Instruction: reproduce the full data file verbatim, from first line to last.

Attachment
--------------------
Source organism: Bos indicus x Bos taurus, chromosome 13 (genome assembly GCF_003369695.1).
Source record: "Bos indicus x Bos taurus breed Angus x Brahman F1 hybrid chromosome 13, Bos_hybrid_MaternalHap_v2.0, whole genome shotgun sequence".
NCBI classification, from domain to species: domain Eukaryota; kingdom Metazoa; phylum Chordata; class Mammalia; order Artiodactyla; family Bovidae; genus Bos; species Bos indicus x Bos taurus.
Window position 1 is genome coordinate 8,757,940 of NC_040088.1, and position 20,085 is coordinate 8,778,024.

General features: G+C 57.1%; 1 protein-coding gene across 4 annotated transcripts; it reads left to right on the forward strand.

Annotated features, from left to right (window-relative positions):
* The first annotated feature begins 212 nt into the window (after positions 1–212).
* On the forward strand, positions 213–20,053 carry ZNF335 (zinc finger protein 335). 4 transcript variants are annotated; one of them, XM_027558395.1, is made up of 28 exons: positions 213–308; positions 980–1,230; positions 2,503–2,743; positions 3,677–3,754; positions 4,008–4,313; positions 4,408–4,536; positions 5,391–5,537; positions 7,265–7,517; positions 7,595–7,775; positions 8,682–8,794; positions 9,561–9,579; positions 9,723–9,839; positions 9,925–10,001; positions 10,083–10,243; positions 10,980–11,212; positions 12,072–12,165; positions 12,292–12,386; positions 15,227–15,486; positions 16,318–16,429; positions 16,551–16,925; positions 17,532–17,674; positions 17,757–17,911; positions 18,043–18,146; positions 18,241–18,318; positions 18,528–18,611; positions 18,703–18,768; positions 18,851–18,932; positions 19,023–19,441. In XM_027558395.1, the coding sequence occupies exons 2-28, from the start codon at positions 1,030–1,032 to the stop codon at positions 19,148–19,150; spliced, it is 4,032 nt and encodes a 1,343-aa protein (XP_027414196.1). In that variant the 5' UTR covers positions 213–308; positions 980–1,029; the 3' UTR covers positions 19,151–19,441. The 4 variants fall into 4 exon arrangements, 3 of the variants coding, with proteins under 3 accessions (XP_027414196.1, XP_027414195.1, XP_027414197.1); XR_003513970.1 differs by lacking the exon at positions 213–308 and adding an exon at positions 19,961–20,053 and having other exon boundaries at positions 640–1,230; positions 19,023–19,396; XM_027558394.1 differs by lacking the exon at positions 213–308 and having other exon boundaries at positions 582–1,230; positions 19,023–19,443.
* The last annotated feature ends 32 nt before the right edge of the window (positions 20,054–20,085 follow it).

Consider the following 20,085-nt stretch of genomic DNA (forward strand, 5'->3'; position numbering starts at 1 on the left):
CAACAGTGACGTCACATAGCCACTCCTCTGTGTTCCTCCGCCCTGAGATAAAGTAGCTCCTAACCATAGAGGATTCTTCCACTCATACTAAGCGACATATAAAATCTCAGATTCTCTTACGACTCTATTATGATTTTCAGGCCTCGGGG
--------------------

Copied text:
Source organism: Bos indicus x Bos taurus, chromosome 13 (genome assembly GCF_003369695.1).
Source record: "Bos indicus x Bos taurus breed Angus x Brahman F1 hybrid chromosome 13, Bos_hybrid_MaternalHap_v2.0, whole genome shotgun sequence".
NCBI classification, from domain to species: domain Eukaryota; kingdom Metazoa; phylum Chordata; class Mammalia; order Artiodactyla; family Bovidae; genus Bos; species Bos indicus x Bos taurus.
Window position 1 is genome coordinate 8,757,940 of NC_040088.1, and position 20,085 is coordinate 8,778,024.

General features: G+C 57.1%; 1 protein-coding gene across 4 annotated transcripts; it reads left to right on the forward strand.

Annotated features, from left to right (window-relative positions):
* The first annotated feature begins 212 nt into the window (after positions 1–212).
* On the forward strand, positions 213–20,053 carry ZNF335 (zinc finger protein 335). 4 transcript variants are annotated; one of them, XM_027558395.1, is made up of 28 exons: positions 213–308; positions 980–1,230; positions 2,503–2,743; positions 3,677–3,754; positions 4,008–4,313; positions 4,408–4,536; positions 5,391–5,537; positions 7,265–7,517; positions 7,595–7,775; positions 8,682–8,794; positions 9,561–9,579; positions 9,723–9,839; positions 9,925–10,001; positions 10,083–10,243; positions 10,980–11,212; positions 12,072–12,165; positions 12,292–12,386; positions 15,227–15,486; positions 16,318–16,429; positions 16,551–16,925; positions 17,532–17,674; positions 17,757–17,911; positions 18,043–18,146; positions 18,241–18,318; positions 18,528–18,611; positions 18,703–18,768; positions 18,851–18,932; positions 19,023–19,441. In XM_027558395.1, the coding sequence occupies exons 2-28, from the start codon at positions 1,030–1,032 to the stop codon at positions 19,148–19,150; spliced, it is 4,032 nt and encodes a 1,343-aa protein (XP_027414196.1). In that variant the 5' UTR covers positions 213–308; positions 980–1,029; the 3' UTR covers positions 19,151–19,441. The 4 variants fall into 4 exon arrangements, 3 of the variants coding, with proteins under 3 accessions (XP_027414196.1, XP_027414195.1, XP_027414197.1); XR_003513970.1 differs by lacking the exon at positions 213–308 and adding an exon at positions 19,961–20,053 and having other exon boundaries at positions 640–1,230; positions 19,023–19,396; XM_027558394.1 differs by lacking the exon at positions 213–308 and having other exon boundaries at positions 582–1,230; positions 19,023–19,443.
* The last annotated feature ends 32 nt before the right edge of the window (positions 20,054–20,085 follow it).

Consider the following 20,085-nt stretch of genomic DNA (forward strand, 5'->3'; position numbering starts at 1 on the left):
CAACAGTGACGTCACATAGCCACTCCTCTGTGTTCCTCCGCCCTGAGATAAAGTAGCTCCTAACCATAGAGGATTCTTCCACTCATACTAAGCGACATATAAAATCTCAGATTCTCTTACGACTCTATTATGATTTTCAGGCCTCGGGG